Dr Ainsley Newson, associate professor of bioethics at the University of Sydney, says MRT “is not an ethically neutral technology” and that there will inevitably be disagreements about issues such as alternative routes to parenthood and whether it will cause changes in the human germline – the generational succession of descendants. That is, any defects inadvertently caused by the procedure would affect not just the resulting child but could be passed on to their children.

MRT may also raise such ethical considerations without addressing the disease. “We know that even with the best techniques, there can be no absolute guarantee that a child born of MRT will remain free of disease,” she says. “But then no reproductive technology is perfect. Who gets to make that call? And as to experience, what will life be like for those born of MRT?”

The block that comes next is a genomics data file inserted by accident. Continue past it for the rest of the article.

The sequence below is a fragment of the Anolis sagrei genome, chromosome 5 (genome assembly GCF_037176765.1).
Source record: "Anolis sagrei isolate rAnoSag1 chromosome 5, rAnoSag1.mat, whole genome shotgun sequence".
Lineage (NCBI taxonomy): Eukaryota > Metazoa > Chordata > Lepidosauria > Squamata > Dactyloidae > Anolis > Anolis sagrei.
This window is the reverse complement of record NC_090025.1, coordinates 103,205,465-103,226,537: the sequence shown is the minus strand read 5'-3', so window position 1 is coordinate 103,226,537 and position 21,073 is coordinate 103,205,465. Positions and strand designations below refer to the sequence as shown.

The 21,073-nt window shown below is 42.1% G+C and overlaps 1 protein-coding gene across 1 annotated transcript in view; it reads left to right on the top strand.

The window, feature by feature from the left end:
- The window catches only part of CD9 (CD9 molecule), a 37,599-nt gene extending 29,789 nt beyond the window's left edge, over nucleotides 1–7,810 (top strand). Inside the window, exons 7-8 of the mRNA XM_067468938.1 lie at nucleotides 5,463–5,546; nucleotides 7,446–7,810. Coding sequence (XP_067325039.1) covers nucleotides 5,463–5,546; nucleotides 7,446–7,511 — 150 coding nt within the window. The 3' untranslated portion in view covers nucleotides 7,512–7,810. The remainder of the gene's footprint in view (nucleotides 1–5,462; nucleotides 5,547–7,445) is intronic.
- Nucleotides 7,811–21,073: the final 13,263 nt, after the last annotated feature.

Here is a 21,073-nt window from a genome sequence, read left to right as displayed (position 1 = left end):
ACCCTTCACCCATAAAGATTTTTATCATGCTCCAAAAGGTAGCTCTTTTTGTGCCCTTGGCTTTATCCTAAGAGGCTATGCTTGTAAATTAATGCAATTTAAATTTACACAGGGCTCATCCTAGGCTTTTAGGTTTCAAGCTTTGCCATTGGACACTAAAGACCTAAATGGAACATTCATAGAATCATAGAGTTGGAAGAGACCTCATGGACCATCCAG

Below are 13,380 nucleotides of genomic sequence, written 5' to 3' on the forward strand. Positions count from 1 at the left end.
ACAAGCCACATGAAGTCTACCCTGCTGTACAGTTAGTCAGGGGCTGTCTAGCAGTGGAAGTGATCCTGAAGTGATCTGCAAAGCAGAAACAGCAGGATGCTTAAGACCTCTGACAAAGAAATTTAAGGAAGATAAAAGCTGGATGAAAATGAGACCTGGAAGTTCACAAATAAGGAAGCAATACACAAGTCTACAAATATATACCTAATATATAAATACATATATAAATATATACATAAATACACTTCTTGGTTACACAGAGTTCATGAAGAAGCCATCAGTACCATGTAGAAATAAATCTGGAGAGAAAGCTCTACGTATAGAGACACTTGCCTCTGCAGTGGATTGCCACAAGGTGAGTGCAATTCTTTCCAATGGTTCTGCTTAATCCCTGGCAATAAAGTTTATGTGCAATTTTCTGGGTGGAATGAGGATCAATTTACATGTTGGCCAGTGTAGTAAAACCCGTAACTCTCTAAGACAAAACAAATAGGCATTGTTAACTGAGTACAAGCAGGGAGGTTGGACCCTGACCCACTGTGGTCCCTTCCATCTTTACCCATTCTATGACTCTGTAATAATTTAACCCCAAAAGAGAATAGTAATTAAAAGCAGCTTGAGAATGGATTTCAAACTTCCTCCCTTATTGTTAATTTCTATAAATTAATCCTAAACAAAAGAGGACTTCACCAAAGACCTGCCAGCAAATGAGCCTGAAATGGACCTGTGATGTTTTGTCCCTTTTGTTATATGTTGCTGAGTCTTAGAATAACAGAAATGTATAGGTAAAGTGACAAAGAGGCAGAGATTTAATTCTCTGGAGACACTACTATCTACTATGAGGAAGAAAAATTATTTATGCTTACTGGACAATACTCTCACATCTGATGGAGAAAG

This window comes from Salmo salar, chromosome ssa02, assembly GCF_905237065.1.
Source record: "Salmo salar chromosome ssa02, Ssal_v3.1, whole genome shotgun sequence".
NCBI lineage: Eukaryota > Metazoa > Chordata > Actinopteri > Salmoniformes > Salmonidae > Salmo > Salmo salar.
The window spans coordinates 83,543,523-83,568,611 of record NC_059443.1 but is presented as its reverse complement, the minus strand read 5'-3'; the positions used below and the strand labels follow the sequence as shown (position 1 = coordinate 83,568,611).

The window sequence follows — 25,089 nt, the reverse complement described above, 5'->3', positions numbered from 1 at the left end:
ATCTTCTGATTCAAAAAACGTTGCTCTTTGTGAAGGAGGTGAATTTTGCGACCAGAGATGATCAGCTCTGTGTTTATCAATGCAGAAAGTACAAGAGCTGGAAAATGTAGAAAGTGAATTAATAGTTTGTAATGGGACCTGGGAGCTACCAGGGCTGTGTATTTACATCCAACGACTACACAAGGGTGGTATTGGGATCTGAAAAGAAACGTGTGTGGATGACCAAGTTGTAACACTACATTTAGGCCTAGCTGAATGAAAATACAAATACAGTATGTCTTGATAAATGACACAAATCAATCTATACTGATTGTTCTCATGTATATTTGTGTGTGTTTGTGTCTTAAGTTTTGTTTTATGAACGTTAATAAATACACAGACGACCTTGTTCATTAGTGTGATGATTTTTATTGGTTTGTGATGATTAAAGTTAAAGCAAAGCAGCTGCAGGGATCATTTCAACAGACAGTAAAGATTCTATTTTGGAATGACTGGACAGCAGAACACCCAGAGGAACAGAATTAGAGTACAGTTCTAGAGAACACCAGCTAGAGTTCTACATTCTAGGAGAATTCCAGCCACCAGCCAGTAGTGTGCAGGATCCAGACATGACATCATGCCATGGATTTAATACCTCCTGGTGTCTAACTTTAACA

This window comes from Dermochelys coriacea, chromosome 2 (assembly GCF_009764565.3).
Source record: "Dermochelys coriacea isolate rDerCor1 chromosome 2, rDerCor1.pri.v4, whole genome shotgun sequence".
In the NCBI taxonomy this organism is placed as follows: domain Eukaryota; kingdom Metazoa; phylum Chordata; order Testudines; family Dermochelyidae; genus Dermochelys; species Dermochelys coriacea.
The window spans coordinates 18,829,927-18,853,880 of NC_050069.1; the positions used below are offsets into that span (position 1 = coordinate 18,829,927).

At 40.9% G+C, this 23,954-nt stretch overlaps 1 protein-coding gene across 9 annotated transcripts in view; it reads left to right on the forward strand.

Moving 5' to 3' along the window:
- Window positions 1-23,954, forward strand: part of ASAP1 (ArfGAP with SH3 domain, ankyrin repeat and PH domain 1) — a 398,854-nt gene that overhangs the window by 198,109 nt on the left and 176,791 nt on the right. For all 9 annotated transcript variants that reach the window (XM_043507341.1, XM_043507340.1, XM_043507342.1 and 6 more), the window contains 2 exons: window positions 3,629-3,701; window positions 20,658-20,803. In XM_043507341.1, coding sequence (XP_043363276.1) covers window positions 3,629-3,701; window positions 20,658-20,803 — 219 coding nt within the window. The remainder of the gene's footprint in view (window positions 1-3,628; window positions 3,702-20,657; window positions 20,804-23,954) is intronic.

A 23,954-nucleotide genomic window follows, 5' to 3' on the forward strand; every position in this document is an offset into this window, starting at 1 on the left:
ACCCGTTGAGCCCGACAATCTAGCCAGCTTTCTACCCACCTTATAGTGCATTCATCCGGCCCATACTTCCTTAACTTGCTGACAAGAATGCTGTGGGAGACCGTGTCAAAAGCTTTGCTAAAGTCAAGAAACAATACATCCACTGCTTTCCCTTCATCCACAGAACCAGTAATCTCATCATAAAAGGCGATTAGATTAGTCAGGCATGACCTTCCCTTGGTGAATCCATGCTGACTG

These questions are of particular importance when considering the case of the first baby to be born from MRT, who was five months old when the news broke in September last year. A team of United States researchers took the unprecedented step of travelling to Mexico, which has no regulations around the use of this technology, to help a Jordanian family in which the mother had a history of mitochondrial DNA disease and had already experienced four miscarriages and the deaths of two children.

However, the US doctors have faced fierce criticism for their brazen efforts to dodge the law at home and a lack of transparency. “This group has just gone and done it,” David Thorburn says. “They’ve not been subject to any peer review in their methods and in fact the American group have no real evidence of any expertise with mitochondrial DNA.” He also says the family wouldn’t have even been eligible for MRT if the case had been presented in Britain, as the mother had a relatively small amount of mitochondrial DNA mutations.